Do you know the definition of moderate drinking? Here's how to find out if you are consuming too much.

  • 2 Minutes Read
Sue Heikkinen
Sue Heikkinen, MS, RDN, CDCES, BC-ADM, ACE-PT - Registered Dietitian Nutritionist and Certified Diabetes Care and Education Specialist

When it comes to special occasions, holiday celebrations, and big games, considering the definition of moderate drinking may not be top of mind. However, there are wise ways to handle alcohol healthfully and still enjoy it safely. Follow these tips for monitoring your intake.

Definition of moderate drinking

What exactly is the definition of moderate drinking?

The recommended alcohol consumed per day or definition of moderate drinking by 2020 Dietary Guidelines for Americans is two drinks or less in a day for men and one drink or less for women (with specific recommendations based on alcohol type shown in the chart below). The guidelines also state that "drinking less is better for health than drinking more."

By definition, a "drink" contains 14 grams or about 0.6 ounces of pure alcohol. Examples include five ounces of wine, 12 ounces of beer, and one and one-half ounces of liquor. Remember that a generous pour of wine may be closer to two drinks, even though you might consider it only "one glass of wine."

For health considerations, the definition of moderate drinking does not allow saving up your daily allotment of drinks for a single weekend night. Drinking four or more drinks in one sitting for women, or five or more drinks for men is considered binge drinking. Binge drinking comes with significant health risks, including liver disease, injuries, and alcohol use disorder.

Calorie content of alcoholic drinks

Alcohol is technically a macronutrient, meaning it provides calories; however, it contains no nutritional value. Alcohol contains 7 calories per gram (compared to 9 calories per gram of fat and 4 calories per gram of carbohydrate or protein). Beverages such as beer, fortified wine, and mixed drinks have additional calories from carbohydrates. Likewise, cream- and chocolate-based liqueurs will have extra calories from fat.

Here are portions and calorie content of beverages that count as "one drink:"

Beverage Portion Calories
Vodka, gin, whiskey (80 proof) 1.5 fl oz (one standard shot) 96
Hard seltzer (5% alcohol) 12 fl oz 101
Light beer (3.1% alcohol) 12 oz 103
White wine (12% alcohol) 5 fl oz 121
Red wine (12% alcohol) 5 fl oz 125
Beer (5% alcohol) 12 fl oz 153
Pina colada cocktail 4.5 fl oz 246
Bailey's Irish cream liquor 3.5 fl oz 343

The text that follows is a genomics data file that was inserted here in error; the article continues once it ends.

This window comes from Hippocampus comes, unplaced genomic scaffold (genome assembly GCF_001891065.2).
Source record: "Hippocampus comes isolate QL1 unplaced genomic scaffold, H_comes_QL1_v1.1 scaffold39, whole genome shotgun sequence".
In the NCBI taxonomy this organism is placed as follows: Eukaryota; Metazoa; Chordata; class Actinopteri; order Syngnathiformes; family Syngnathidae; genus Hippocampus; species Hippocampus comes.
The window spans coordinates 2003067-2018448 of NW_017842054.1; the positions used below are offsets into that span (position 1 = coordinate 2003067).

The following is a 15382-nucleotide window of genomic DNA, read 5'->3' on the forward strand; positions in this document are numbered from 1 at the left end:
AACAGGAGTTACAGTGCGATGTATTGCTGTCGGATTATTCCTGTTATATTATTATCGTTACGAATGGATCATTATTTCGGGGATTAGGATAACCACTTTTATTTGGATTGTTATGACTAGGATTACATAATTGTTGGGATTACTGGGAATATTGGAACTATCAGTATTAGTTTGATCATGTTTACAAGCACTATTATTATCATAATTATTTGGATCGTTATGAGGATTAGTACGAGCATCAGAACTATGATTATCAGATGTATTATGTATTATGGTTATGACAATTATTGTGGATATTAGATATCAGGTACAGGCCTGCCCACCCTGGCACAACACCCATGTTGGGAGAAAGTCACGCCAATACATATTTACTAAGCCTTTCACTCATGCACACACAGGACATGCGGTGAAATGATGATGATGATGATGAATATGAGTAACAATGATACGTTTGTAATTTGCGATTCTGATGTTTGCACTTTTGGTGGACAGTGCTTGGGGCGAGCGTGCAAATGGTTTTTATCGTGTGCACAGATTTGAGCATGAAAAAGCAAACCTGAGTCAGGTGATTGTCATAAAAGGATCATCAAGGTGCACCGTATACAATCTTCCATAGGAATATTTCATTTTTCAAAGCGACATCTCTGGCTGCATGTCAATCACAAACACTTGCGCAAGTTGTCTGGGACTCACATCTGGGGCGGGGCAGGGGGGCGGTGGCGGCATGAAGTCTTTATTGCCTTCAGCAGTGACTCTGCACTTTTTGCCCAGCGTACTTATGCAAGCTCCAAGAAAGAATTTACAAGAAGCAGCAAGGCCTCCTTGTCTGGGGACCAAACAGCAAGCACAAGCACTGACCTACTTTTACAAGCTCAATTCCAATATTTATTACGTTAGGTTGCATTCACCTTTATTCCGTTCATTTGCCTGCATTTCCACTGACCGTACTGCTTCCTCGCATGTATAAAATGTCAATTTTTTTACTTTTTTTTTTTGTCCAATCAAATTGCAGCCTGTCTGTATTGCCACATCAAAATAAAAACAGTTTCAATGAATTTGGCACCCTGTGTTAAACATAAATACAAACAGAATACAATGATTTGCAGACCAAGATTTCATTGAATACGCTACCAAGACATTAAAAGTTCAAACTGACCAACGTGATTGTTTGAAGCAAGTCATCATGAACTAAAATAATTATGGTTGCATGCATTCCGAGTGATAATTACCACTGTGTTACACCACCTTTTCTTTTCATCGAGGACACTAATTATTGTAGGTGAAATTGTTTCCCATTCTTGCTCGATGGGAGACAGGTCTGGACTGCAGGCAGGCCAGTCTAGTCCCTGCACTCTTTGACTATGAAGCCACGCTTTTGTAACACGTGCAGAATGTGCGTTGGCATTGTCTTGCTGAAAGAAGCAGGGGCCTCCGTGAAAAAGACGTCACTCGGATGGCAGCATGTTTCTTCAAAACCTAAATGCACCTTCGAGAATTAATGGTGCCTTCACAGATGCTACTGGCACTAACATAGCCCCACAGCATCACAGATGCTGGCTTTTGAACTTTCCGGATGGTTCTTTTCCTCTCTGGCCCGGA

Should I log alcohol intake?

Alcoholic drinks can be a sneaky source of calories. Logging everything you eat and drink, including alcohol, helps you learn what is or isn't working to support your health goals.

Tracking alcohol consumption may also help you notice how alcohol use affects your sleep patterns, blood pressure, and blood sugar. You may also observe whether you eat more food when using alcohol, given that alcohol can increase your appetite and lower inhibitions.

With a Premium MyNetDiary membership, you can choose an upper limit for alcohol intake and monitor grams of alcohol consumed on your dashboard. For example, you could select an upper daily limit of 14 grams of alcohol, representing the equivalent of one beverage daily.

Note that beverage producers do not always provide alcohol content, resulting in missing data. Choose generic alcoholic beverages for complete nutrition information.

When even moderate drinking is ill-advised

The US Dietary Guidelines state that people should not consume any alcohol if they:

Related content

Looking for healthy drinks besides water? Expert tips for making healthy, low-calorie beverage choices
How do I lose weight when I drink alcohol?
Can beer have a place in your weight-loss plan? Here are some tips to have the best of both worlds

Still new to MyNetDiary? Learn more today by downloading the app for FREE.

Alcohol & Other Beverages->Beer Alcohol & Other Beverages->Calories Alcohol & Other Beverages->Wine
Dec 8, 2021
Disclaimer: The information provided here does not constitute medical advice. If you are seeking medical advice, please visit your healthcare provider or medical professional.

Start Your Free
Food Diary Today

Sign up Devices